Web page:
You have to run through the finish line.
— Wolves president and coach Tom Thibodeau at Sunday’s practice
Saturday’s loss to the Sacramento Kings made it official: the Minnesota Timberwolves will not make the playoffs for the 13th straight season. Vegas had set the Wolves’ win total over-under at 41.5, and the team was in playoff contention until a five-game losing streak from March 15-25 essentially eliminated them from postseason play. In fact, no team has fallen farther behind Vegas’ projected number than Minnesota.
“You just deal with reality,” said Wolves head coach and president of basketball operations Tom Thibodeau. “There is always something you can work towards. There is always something you can learn. There is always something you can improve upon.”
Minnesota is 30-45 after losing to Sacramento, so while they have surpassed their win total from last season (29), but also have not had a winning season since 2004-05. Thibodeau is in Year 1 of a five-year, $40 million contract, meaning that while this is just the start of his process, there will be incredible pressure for the Wolves to not only have a winning record, but make the playoffs next season.
The Wolves seem to have enough talent to be playoff team
“They’ve had some injuries, and I think the future is very, very bright,” said Kings head coach Dave Joerger, a Staples, Minn. native, before Saturday’s contest. “This is a team that they will be in the playoffs. I don’t know how they can’t make the playoffs next year! They will be in, and they will be looking for this seed or that seed.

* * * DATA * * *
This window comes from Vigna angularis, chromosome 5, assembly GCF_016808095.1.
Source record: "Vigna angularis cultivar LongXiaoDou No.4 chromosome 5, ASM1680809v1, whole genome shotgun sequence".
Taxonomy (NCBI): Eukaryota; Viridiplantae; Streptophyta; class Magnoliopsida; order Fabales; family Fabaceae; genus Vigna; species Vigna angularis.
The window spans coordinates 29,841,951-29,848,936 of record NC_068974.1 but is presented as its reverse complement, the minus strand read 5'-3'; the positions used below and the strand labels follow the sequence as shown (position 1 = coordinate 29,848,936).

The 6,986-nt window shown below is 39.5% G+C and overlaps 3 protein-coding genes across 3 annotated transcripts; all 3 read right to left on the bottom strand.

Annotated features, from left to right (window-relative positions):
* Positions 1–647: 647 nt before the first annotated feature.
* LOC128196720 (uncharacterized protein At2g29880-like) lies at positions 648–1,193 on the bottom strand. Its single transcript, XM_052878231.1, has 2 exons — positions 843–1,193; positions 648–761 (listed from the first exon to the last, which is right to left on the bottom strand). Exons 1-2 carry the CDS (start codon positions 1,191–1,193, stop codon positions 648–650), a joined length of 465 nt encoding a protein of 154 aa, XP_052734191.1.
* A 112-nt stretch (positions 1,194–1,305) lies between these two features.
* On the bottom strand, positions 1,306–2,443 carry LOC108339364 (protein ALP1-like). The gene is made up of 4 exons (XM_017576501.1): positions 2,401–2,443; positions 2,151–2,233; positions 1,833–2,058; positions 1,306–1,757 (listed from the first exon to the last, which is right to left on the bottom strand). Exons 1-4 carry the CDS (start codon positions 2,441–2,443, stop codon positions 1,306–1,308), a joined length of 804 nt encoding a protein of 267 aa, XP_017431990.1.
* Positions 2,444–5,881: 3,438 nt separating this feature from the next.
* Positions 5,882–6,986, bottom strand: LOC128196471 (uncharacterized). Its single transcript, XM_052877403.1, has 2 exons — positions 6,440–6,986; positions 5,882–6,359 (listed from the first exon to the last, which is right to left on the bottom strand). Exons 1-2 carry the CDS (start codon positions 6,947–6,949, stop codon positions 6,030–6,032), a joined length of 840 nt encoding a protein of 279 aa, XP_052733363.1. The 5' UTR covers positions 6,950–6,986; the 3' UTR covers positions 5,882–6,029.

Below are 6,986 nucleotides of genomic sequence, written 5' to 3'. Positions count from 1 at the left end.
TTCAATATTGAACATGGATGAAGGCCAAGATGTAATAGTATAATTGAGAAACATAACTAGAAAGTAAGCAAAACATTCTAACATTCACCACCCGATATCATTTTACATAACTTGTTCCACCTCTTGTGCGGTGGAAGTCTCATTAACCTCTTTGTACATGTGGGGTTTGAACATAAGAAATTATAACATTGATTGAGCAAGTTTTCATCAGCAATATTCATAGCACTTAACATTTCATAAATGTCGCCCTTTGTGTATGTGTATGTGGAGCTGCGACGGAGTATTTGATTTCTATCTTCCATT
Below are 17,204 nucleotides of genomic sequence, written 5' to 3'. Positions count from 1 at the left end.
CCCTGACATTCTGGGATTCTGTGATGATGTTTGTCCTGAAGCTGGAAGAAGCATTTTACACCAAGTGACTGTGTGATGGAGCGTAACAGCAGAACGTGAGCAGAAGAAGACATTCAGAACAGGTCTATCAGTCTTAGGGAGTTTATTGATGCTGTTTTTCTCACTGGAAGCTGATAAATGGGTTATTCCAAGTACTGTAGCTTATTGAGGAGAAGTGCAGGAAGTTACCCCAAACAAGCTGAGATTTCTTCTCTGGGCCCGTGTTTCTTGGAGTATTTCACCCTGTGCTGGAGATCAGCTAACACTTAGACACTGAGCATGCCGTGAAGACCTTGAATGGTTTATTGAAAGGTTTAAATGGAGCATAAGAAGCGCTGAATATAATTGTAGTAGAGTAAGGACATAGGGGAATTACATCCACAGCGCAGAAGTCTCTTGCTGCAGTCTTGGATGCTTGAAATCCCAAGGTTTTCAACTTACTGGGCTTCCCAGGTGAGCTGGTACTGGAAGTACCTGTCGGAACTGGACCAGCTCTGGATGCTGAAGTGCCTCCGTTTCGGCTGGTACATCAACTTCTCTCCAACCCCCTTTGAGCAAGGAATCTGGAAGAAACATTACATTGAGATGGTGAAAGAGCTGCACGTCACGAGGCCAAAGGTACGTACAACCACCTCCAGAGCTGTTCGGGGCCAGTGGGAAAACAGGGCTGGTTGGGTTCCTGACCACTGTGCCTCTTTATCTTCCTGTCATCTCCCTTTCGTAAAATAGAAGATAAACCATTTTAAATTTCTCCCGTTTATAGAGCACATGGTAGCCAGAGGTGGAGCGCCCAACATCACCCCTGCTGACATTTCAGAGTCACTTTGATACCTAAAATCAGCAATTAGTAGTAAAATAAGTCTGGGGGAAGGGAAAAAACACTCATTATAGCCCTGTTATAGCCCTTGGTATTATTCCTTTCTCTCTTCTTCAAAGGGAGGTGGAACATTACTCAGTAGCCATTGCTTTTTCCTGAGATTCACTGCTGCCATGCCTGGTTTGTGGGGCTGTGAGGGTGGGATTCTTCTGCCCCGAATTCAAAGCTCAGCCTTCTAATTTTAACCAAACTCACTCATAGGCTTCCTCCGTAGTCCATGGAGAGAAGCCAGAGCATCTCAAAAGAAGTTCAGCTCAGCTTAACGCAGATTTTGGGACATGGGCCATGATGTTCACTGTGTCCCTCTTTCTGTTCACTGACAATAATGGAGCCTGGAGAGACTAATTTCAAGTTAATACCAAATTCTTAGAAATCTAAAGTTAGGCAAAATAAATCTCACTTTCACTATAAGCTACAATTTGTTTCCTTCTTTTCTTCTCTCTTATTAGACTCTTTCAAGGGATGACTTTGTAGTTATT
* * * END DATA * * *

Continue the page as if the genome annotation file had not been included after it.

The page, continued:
“I’m impressed with the way that they play, and it’s been fun to watch the process.”
Looking at a box score, the Wolves seem to have enough talent to be playoff team. But the team’s defensive deficiencies hold them back. There’s a temptation for young players like Karl-Anthony Towns, who has 56 double-doubles this season, and Andrew Wiggins, who has over 12 30-plus point efforts this year, to go basket for basket against other teams while failing to get stops at the other end of the court.
“Yeah, and we watched today, when it went south,” Thibodeau said, acknowledging that sometime his players try to outscore opponents, rather than lock down on defense, when they blow leads like they did against the Kings. “It’s 29-13 with two minutes to go in the first, [but] it doesn’t take much in today’s NBA. You let your guard down. You make a mistake in defensive transition, you turn the ball over, and all of a sudden they make three threes (to end the first and into the second). All of a sudden, that’s 10 points there, in a minute. A game can change quickly on you, and we started the second quarter, they went 21-11 in the first five minutes.”
He said when that happens, the team watches film the next day and analyzes what went wrong. During the game, Thibodeau will turn to one of his assistant coaches and tell them to make a note of something he sees in real time, then at practice the next day he will go over that play and try to impart a lesson about it to his young team.